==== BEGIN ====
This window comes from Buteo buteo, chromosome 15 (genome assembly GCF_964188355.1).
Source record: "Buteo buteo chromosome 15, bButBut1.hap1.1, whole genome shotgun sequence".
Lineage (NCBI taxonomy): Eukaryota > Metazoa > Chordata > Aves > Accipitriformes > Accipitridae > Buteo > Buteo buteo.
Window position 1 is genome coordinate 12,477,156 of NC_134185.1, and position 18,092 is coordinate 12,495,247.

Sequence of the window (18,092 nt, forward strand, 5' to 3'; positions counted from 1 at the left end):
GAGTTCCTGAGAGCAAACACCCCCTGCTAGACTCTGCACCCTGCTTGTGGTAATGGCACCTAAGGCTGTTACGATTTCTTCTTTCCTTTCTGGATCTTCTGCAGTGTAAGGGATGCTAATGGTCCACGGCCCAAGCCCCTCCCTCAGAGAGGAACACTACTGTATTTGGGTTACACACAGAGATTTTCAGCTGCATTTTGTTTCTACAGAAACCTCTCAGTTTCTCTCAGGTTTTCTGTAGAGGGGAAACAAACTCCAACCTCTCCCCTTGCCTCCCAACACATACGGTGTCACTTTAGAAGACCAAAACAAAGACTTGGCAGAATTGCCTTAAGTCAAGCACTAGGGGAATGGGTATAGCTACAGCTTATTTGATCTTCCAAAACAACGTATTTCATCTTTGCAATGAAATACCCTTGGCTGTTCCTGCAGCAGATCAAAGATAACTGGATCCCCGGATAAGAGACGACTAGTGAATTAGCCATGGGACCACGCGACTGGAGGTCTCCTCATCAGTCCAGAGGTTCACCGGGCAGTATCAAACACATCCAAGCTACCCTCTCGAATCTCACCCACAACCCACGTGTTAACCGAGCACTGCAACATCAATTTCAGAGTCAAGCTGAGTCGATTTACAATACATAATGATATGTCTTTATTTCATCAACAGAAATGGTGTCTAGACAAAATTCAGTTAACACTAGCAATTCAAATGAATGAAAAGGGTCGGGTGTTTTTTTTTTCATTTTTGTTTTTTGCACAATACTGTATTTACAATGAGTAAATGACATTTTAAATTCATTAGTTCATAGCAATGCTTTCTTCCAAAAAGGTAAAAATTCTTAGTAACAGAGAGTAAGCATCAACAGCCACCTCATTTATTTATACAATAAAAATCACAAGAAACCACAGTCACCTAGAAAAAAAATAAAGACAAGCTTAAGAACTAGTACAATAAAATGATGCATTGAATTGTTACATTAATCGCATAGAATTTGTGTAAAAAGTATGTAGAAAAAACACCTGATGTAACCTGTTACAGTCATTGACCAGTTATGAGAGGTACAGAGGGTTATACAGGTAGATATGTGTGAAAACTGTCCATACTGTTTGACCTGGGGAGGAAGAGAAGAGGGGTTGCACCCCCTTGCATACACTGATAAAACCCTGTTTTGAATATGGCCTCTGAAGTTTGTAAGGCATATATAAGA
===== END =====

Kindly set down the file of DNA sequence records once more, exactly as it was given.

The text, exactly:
This window comes from Buteo buteo, chromosome 15 (genome assembly GCF_964188355.1).
Source record: "Buteo buteo chromosome 15, bButBut1.hap1.1, whole genome shotgun sequence".
Lineage (NCBI taxonomy): Eukaryota > Metazoa > Chordata > Aves > Accipitriformes > Accipitridae > Buteo > Buteo buteo.
Window position 1 is genome coordinate 12,477,156 of NC_134185.1, and position 18,092 is coordinate 12,495,247.

Sequence of the window (18,092 nt, forward strand, 5' to 3'; positions counted from 1 at the left end):
GAGTTCCTGAGAGCAAACACCCCCTGCTAGACTCTGCACCCTGCTTGTGGTAATGGCACCTAAGGCTGTTACGATTTCTTCTTTCCTTTCTGGATCTTCTGCAGTGTAAGGGATGCTAATGGTCCACGGCCCAAGCCCCTCCCTCAGAGAGGAACACTACTGTATTTGGGTTACACACAGAGATTTTCAGCTGCATTTTGTTTCTACAGAAACCTCTCAGTTTCTCTCAGGTTTTCTGTAGAGGGGAAACAAACTCCAACCTCTCCCCTTGCCTCCCAACACATACGGTGTCACTTTAGAAGACCAAAACAAAGACTTGGCAGAATTGCCTTAAGTCAAGCACTAGGGGAATGGGTATAGCTACAGCTTATTTGATCTTCCAAAACAACGTATTTCATCTTTGCAATGAAATACCCTTGGCTGTTCCTGCAGCAGATCAAAGATAACTGGATCCCCGGATAAGAGACGACTAGTGAATTAGCCATGGGACCACGCGACTGGAGGTCTCCTCATCAGTCCAGAGGTTCACCGGGCAGTATCAAACACATCCAAGCTACCCTCTCGAATCTCACCCACAACCCACGTGTTAACCGAGCACTGCAACATCAATTTCAGAGTCAAGCTGAGTCGATTTACAATACATAATGATATGTCTTTATTTCATCAACAGAAATGGTGTCTAGACAAAATTCAGTTAACACTAGCAATTCAAATGAATGAAAAGGGTCGGGTGTTTTTTTTTTCATTTTTGTTTTTTGCACAATACTGTATTTACAATGAGTAAATGACATTTTAAATTCATTAGTTCATAGCAATGCTTTCTTCCAAAAAGGTAAAAATTCTTAGTAACAGAGAGTAAGCATCAACAGCCACCTCATTTATTTATACAATAAAAATCACAAGAAACCACAGTCACCTAGAAAAAAAATAAAGACAAGCTTAAGAACTAGTACAATAAAATGATGCATTGAATTGTTACATTAATCGCATAGAATTTGTGTAAAAAGTATGTAGAAAAAACACCTGATGTAACCTGTTACAGTCATTGACCAGTTATGAGAGGTACAGAGGGTTATACAGGTAGATATGTGTGAAAACTGTCCATACTGTTTGACCTGGGGAGGAAGAGAAGAGGGGTTGCACCCCCTTGCATACACTGATAAAACCCTGTTTTGAATATGGCCTCTGAAGTTTGTAAGGCATATATAAGA